> In November, the Feminist Collective signed a collaboration agreement with the mayor of San Salvador.
The objective of the agreement is to create and strengthen mechanisms that institutionalize gender equity in the mayor’s office. To achieve this, four lines of action have been defined: first, the management of technical and financial resources in order to promote positive actions; second, strengthening of gender equity capacities through training and technical advice on three levels (municipal council, technical staff and administrative personnel); third, the transversalization of the gender equity approach in various areas of the mayor’s office; and finally, the creation of specialized legal and psychological care spaces for women who suffer from violence.
> As of now, what are the main objectives of the Feminist Collective?
We have prioritized seven strategic areas: attention, prevention and eradication of violence against women (program for a life free of violence and public safety); municipalism and democratic governance (advice for local governments on development of equity instruments); the defense of sexual and reproductive rights; environmental justice with a feminist perspective; the integral protection of human rights defenders; empowerment and economic autonomy of women; and civic and political participation for equality.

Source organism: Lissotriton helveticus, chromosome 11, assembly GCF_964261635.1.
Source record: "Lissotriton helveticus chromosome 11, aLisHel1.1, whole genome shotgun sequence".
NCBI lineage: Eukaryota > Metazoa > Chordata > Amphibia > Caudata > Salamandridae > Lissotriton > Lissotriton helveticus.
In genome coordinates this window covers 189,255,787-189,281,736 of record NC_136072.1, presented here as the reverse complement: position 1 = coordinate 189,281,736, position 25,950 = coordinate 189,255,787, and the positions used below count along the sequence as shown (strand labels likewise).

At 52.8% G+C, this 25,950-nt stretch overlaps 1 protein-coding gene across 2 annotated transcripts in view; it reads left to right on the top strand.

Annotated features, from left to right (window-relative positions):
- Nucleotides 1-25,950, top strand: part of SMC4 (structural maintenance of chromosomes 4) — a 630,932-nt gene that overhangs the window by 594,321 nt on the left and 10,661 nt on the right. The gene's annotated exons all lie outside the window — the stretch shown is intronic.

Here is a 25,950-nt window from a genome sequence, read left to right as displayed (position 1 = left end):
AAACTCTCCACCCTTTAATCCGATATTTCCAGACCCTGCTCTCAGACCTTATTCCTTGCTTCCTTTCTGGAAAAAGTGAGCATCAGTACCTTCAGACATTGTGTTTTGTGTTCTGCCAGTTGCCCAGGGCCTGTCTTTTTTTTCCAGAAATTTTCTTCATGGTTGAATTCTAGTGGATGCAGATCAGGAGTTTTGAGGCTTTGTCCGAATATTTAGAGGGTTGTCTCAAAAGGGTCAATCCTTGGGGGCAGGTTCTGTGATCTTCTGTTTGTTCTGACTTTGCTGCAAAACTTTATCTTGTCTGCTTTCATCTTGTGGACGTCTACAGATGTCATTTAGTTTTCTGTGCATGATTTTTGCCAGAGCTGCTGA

> Since it was founded, the Collective has achieved several victories. What would you highlight?
One of the accomplishments was building a collective management that is recreated daily among the colleagues that form this team. It has also been important to work with all local governments regardless of the political party that is in power, advising on the development and monitoring of public policies on gender equity. In addition, strategies have been promoted for the defense of women’s rights coupled with the realities and particularities of the territories.
> You have taught workshops and coordinated training processes on sexual and reproductive rights. How do you value the education in sexual and reproductive health available to the young people in El Salvador?
Despite the efforts of the Ministry of Education to elaborate documents addressed to the entire educational community on comprehensive sexual education, this has only been put into practice as a pilot test and carried out by civil society organizations. From the government there is no sex education that is institutionalized and directed to adolescents or young people.